How is Easter in France and the UK?

Issued by Elsia Columb | On 04/03/2021 at 5:14 pm | Updated on 03/04/2021 at 17:20

As you know, Easter is a primary and a feast with a religious meaning. It commemorates the resurrection of Jesus and is celebrated every first Sunday after the first full moon following March 21st. So where does the famous Easter Bunny and its colorful eggs come from?

In the past, rabbit meant fertility and renewal. It was in this context that a legend was born in Germany, and the idea of ​​a small rodent with colored eggs spread until it touched its neighbors. In the United Kingdom, however, the party is halted by a whole slew of folk tales. Easter celebrates spring and renewal, just like its appearance. But in this case it was a pagan holiday.

A pre-cooked hard-boiled egg race is organized for the kids, followed by a large chocolate egg hunt. The day ends with the Easter hat parade, with the opportunity to create large hats adorned with seasonal flowers and big bunny ears.

In France, on the other hand, religion has a lot of meaning. We tell the younger one that bringing chocolates is the bell. Easter Sunday concludes Holy Week, which runs from Thursday to Saturday. During this period, church bells no longer sounded as a sign of mourning. The children are then told to leave the bells to go to Rome to be blessed by the Pope. On Sunday, they begin to sound again. This indicates that the bells, returning to churches, flew over gardens, fields and parks, leaving chocolate eggs in their path.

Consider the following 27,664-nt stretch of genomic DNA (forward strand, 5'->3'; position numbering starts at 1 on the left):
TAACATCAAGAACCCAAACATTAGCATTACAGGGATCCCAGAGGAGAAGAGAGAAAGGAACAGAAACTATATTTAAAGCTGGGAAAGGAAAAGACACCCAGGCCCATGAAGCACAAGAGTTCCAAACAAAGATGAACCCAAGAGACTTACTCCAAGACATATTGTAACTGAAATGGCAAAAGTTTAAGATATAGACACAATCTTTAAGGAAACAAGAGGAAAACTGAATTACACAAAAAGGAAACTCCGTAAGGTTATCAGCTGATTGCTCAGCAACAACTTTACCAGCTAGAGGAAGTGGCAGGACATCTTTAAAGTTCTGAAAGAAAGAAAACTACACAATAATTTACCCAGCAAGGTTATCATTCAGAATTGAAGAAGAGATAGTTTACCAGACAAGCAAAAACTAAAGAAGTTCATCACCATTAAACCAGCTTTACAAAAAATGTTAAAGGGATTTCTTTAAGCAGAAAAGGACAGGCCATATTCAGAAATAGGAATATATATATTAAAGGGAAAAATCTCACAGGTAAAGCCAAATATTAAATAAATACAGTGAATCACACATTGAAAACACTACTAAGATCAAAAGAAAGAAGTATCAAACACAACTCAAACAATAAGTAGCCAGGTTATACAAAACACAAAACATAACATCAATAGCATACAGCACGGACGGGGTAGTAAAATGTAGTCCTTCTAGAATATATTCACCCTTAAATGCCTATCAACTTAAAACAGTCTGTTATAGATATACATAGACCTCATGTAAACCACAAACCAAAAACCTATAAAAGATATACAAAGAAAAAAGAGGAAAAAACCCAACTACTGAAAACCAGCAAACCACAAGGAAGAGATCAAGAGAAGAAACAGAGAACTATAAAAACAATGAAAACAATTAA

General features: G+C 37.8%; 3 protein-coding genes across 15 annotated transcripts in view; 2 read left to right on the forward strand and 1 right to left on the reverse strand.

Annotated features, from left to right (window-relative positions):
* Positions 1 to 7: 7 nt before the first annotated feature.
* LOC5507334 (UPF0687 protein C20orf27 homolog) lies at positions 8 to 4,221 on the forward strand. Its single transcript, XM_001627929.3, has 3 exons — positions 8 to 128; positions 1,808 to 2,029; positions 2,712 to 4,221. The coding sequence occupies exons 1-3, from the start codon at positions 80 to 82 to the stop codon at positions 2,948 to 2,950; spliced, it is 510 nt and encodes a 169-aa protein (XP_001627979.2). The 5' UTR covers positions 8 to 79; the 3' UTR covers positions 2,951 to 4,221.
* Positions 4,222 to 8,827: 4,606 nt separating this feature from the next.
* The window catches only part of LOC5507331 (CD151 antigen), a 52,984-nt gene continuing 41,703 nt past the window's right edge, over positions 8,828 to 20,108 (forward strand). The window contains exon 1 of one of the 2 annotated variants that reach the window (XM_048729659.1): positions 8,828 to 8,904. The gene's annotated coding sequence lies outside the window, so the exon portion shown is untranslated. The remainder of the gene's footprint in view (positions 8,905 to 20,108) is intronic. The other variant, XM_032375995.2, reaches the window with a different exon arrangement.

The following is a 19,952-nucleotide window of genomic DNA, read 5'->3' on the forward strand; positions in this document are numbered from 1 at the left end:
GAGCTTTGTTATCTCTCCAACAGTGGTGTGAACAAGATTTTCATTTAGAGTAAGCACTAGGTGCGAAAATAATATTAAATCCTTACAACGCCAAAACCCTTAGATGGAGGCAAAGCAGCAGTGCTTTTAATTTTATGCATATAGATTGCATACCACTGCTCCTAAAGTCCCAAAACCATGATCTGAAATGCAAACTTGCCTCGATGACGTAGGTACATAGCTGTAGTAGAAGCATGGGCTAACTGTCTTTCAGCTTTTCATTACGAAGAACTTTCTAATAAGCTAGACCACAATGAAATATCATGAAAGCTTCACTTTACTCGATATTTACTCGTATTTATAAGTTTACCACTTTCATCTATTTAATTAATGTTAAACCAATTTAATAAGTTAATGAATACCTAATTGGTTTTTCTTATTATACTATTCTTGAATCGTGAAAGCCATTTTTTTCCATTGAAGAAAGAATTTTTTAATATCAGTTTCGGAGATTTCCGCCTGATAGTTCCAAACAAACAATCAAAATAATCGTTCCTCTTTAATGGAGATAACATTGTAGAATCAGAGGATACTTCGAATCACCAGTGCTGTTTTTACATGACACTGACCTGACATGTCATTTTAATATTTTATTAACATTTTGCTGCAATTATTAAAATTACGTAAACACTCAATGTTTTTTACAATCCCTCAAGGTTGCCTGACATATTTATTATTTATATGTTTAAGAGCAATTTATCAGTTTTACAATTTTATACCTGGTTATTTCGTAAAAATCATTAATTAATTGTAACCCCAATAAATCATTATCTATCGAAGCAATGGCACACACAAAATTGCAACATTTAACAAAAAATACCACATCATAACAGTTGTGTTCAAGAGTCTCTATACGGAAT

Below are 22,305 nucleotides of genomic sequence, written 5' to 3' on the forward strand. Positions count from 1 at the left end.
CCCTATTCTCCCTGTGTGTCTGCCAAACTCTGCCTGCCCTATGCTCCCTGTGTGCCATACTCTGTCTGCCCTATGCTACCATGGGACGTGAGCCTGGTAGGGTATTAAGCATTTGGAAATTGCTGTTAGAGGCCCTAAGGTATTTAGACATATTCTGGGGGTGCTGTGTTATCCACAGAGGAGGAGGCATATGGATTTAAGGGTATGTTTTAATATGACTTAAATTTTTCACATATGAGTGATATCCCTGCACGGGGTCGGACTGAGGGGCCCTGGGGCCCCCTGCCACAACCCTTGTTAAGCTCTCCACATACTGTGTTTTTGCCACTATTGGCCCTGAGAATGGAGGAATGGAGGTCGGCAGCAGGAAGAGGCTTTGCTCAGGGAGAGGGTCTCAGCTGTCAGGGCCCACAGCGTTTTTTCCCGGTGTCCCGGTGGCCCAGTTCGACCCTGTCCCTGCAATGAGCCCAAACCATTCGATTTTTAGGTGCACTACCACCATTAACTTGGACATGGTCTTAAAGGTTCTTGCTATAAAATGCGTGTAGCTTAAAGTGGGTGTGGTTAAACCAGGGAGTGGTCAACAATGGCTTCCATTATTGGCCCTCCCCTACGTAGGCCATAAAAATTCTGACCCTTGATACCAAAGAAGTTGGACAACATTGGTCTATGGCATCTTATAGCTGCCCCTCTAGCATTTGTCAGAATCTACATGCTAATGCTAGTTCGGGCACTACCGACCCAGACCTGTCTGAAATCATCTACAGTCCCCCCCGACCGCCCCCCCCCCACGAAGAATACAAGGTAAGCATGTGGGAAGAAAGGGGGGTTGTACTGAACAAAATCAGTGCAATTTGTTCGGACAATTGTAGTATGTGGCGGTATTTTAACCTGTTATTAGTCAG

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Finally, whether it is about religious beliefs or folk tales, Easter Chocolate is an opportunity to taste eggs, to the delight of children, even the greatest!

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